Thursday, 28 September. 2023
Your Key to Palestine
The Palestinian Initiatives for The Promotoion of Global Dialogue and Democracy

bitterlemons: There is an almost complete physical separation between the Gaza Strip and the West Bank at the moment. What are the consequences of this split?

Sourani: You are really talking about two people. We are totally disconnected, humanly, politically, socially, economically and otherwise. This is unprecedented. Even in the darkest days of the occupation this situation never obtained. And it's deepening more and more every day. bitterlemons: Are these two communities then growing apart?

Sourani: Families are disconnected, Gaza students no longer go to West Bank universities and vice versa, intermarriages are no longer happening. It's a very strange relationship. bitterlemons: How big an obstacle does this pose to the possible formation of a Palestinian state?

Sourani: I think it makes it mission impossible. To be disconnected physically makes a state impossible. This is what Israel is aiming for. Israel is deepening the separation exactly to make the creation of a Palestinian state impossible. bitterlemons: There have been suggestions that Israel is seeking to leave Gaza to Egypt and the West Bank to Jordan. Do you think this is what is happening?

Sourani: No, I think it's much worse. Gaza is disconnected. Israel unilaterally redeployed from Gaza but still exercises 100 percent control over the Strip, over air, sea, and land. It's business as usual.

I think the opening of the Kerem Shalom crossing is indicative of this strategy. Israel is starting a new chapter with this. From Kerem Shalom Israel will exercise full economic control over Gaza. Kerem Shalom is inside Israel and Israeli laws will apply there. Any imports and exports to and from Gaza will have to go through there.

In the West Bank, the situation is completely different. Jerusalem is de facto annexed and being ethnically cleansed. There is a real process of social and economic provocation against the Palestinian people inside Jerusalem and the Judaisation of the city is proceeding apace. The settlements are expanding daily and Jerusalem is almost ruled out from becoming part of any Palestinian state in the foreseeable future.

Meanwhile, the wall has de facto annexed nearly 60 percent of the West Bank and what is left are pieces and bantustans, creating a situation where Palestinian life, let alone a state, is impossible. Any Jordanian control over the West Bank will certainly not come to look like the pre-1967 situation. bitterlemons: Are you saying that Israel is quite consciously pre-empting the possibility of the emergence of a Palestinian state?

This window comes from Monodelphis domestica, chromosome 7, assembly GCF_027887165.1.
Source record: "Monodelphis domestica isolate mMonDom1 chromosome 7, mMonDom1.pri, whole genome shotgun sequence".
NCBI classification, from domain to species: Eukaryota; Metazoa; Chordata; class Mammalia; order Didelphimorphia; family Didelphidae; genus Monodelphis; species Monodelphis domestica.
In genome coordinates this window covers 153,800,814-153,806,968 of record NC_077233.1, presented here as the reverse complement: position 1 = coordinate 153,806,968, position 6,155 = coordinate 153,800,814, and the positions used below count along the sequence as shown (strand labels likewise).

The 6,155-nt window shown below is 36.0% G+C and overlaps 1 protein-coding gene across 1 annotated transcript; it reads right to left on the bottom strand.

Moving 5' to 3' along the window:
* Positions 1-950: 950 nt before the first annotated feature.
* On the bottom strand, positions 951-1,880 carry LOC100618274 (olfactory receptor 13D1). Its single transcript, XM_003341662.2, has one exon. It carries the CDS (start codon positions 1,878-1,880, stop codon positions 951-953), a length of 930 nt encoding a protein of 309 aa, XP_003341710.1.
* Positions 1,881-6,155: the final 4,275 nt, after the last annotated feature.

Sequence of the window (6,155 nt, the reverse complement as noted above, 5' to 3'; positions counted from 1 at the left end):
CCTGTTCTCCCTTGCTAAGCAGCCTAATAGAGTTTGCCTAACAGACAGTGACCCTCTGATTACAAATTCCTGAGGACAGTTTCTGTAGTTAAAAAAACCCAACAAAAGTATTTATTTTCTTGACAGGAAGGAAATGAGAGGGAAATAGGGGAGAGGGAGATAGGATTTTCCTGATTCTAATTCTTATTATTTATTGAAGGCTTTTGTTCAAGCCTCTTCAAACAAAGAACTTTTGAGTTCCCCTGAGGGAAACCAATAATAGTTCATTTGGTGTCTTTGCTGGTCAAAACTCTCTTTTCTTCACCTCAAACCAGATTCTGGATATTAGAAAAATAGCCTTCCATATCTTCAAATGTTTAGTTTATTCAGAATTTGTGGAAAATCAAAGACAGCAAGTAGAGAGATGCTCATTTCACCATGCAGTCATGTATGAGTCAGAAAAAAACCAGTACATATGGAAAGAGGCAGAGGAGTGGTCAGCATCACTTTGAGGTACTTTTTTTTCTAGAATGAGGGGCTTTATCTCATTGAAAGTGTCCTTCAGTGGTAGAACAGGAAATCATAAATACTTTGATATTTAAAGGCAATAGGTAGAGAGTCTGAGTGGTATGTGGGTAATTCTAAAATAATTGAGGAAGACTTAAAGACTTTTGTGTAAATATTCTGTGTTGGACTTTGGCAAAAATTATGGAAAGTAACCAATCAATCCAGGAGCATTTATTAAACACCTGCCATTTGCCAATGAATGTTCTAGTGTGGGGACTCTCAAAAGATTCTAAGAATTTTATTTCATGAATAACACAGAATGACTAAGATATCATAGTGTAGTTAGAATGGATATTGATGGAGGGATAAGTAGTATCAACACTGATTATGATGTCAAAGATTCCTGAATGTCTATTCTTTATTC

Sourani: This is clear from the unilateral disengagement plan, which leaves Israel to decide on the fate of the Palestinian people and land.

Israel never believed in a Palestinian state. I think a long time ago, Israel decided it had no Palestinian partner, and even when President Yasser Arafat passed away and Abu Mazen was elected democratically, Israel never recognized him as a partner.

They implemented the disengagement from Gaza without any Palestinian partner. Hamas [after winning Palestinian elections] is an excellent excuse, one more excuse, for Israel to continue its unilateralism.

I must also remind you that though the unilateral plan is three years old, Ehud Olmert came up with the policy long ago. Sharon only adopted it. Olmert will continue this line. This fits with the policy goal of a long-term interim solution, which, as Dov Wesiglass said, will simply disrupt any Palestinian development and make a Palestinian state impossible in the long run.

These two policies, unilateralism and the aim of a prolonged interim solution, are derailing any discussion over the real issues in the Palestinian-Israeli conflict, namely Jerusalem, the wall, the settlements and the right of the Palestinian people to be rid of this belligerent occupation. bitterlemons: On the Palestinian side, is this division of Palestinian territory making it hard for any cogent, coherent policy to emerge.

Sourani: I think you can direct suicide bombers through e-mail, fax and mobile telephones, but I don't think you can create and run any political movement. bitterlemons: What can Palestinians do?

Sourani: We are in a time of crisis. I have no recipe for this. But even in prison, nobody can stop Palestinians from thinking of their fate and pining for their freedom. It's very hard when the world, especially Europe, buys into this conspiracy of silence, and abides by the rule of the jungle and not the rule of law.-

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